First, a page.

But in this forum, we may want to look at the perspective of SF in the context of Amazing Stories. So let’s go back to April 1926 and look at the very the very first edition of Amazing Stories. Founder Hugo Gernsback coined “scientifiction” in his introduction titled “A New Sort of Magazine” for Volume 1, Number 1 of the magazine. Like most other attempts, it may not be a crystal clear definition. But it does give us a unique direction, a line in the sand to start from. Gernsback noted, “By ‘scientifiction’ I mean the Jules Verne, H. G. Wells, and Edgar Allen Poe type of story – a charming romance intermingled with scientific fact and prophetic vision.”

Okay, Gernsback may not have narrowed it down as much as we would have liked, but he sure provided a distinct opinion. Science Fiction does not have to be equal to the genius of Verne, Wells and Poe (after all, the probability of this would be – well, it would fall under the genre of Fantasy). It should however exalt the passion and loyalty of its fandom while maintaining the integrity of what Amazing Stories has provided over the years.

What is Science Fiction? Is it the thin line between an unrefined reality and an acute madness? Or is it just a combination of the imagination gone wild while remaining honest with the reader? Maybe the foundation of Science Fiction simply resides in its vaporous definition. Perhaps this vague definition is by design, allowing the readers to broaden their focus. In my opinion…you’ll know Science Fiction when you see it.

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3 thoughts on "A Defining Moment for Science Fiction"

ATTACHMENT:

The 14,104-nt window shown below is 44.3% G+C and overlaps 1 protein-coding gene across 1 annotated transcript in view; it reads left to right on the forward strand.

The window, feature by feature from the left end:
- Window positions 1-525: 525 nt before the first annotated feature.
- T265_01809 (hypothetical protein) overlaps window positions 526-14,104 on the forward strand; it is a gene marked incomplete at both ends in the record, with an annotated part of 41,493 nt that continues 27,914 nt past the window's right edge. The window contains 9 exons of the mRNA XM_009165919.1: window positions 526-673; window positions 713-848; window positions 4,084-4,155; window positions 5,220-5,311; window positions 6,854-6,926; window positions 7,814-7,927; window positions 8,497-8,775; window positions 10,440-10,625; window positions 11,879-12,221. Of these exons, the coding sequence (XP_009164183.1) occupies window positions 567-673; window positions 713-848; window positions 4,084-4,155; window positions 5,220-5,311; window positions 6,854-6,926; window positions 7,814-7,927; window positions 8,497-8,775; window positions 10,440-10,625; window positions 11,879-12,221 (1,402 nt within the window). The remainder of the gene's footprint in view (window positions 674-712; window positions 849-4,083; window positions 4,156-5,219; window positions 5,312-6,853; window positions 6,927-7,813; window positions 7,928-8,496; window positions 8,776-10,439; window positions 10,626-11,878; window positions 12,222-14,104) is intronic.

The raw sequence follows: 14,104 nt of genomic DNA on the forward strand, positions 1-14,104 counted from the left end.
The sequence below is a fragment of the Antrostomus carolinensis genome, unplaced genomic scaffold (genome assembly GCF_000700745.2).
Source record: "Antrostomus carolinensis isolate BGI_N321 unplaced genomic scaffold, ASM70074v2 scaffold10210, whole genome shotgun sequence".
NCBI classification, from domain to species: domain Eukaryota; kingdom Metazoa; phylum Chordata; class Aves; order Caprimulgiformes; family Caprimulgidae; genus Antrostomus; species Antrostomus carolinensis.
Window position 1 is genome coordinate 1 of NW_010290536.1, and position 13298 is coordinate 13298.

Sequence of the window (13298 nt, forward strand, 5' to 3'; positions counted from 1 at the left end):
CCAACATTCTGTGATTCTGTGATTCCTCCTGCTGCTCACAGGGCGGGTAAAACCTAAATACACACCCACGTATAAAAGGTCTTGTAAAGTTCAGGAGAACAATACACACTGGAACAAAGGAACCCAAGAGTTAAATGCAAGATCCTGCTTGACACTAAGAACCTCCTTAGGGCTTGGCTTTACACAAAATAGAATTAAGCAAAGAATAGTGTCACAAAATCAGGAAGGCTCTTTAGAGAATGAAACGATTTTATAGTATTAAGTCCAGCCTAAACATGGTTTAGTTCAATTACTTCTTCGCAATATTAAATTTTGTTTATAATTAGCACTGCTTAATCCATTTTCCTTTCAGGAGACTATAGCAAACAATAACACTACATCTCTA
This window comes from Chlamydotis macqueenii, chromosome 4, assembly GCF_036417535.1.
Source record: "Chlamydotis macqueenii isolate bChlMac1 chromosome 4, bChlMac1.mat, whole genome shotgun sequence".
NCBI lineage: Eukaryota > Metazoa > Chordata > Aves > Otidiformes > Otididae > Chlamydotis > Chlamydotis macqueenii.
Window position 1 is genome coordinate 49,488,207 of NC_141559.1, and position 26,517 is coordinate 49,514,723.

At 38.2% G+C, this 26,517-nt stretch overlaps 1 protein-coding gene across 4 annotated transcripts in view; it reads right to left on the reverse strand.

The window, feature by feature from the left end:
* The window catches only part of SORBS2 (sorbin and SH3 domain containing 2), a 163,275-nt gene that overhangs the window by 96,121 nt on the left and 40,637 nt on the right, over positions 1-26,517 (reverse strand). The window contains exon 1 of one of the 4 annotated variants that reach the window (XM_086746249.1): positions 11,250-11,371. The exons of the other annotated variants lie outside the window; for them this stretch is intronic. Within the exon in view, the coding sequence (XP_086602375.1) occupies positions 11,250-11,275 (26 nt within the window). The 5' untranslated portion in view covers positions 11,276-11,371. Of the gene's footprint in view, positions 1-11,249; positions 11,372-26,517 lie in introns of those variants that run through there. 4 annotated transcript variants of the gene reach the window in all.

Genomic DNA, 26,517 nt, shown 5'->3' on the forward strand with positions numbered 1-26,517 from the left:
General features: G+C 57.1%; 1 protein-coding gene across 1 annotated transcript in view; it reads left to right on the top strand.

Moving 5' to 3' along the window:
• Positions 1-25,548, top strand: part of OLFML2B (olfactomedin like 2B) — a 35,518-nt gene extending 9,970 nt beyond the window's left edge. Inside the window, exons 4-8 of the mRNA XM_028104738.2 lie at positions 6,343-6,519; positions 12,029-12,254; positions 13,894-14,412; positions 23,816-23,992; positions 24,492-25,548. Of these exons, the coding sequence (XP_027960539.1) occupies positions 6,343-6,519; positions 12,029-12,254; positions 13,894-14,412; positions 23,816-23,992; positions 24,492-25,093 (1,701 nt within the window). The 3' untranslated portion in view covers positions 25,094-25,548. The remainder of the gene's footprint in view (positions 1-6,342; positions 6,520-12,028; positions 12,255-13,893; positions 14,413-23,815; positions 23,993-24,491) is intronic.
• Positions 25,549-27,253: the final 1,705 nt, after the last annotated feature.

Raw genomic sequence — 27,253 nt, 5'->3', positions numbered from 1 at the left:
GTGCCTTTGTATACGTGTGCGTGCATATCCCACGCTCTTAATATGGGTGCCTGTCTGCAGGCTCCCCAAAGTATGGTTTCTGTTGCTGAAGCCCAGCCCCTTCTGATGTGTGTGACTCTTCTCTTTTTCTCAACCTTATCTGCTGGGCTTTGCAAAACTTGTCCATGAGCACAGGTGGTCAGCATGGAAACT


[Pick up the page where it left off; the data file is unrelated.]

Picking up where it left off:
1. This reminds me of something one of my college professors told me a long time ago. She said that SF stood for "Somehow, it Fits."

  2. J. Jay Jones says:

    Excellent article. You bring up several good discussion points. Depending on what you like to read, a definition for Science Fiction is a rather slippery slope, as the lawyers like to say.

    I did graduate studies on history and have worked on various history projects. There's a distinct boosterism to the whole field when you get involved with small towns looking for tourist dollars. People tend to leave out "inconvenient facts" for the greater good.

    The same thing occurs in science fiction. There's some vested interests at stake, I imagine. For myself, I'm inclined to look at some exposition of logic that indicates the author is reaching for truth. It doesn't have to BE true. I don't blame past authors for making bad predictions about where science is going. But like a cat burglar who's caught halfway through the window, when the story doesn't hold up, what are you supposed to do?

    Well… bring the criminal to account, I suppose. Ultimately, if the author can't suspend the reader's disbelief, then the game is up. So I suppose you're right. I'll know it when I read it.

    Theodore Sturgeon would probably butt in and "Ask the next question?" Since he's not here, I'll jump in. Don't we need a usable definition so we aren't just arguing semantics?

    The problem is, will stories like Star Wars survive the cut?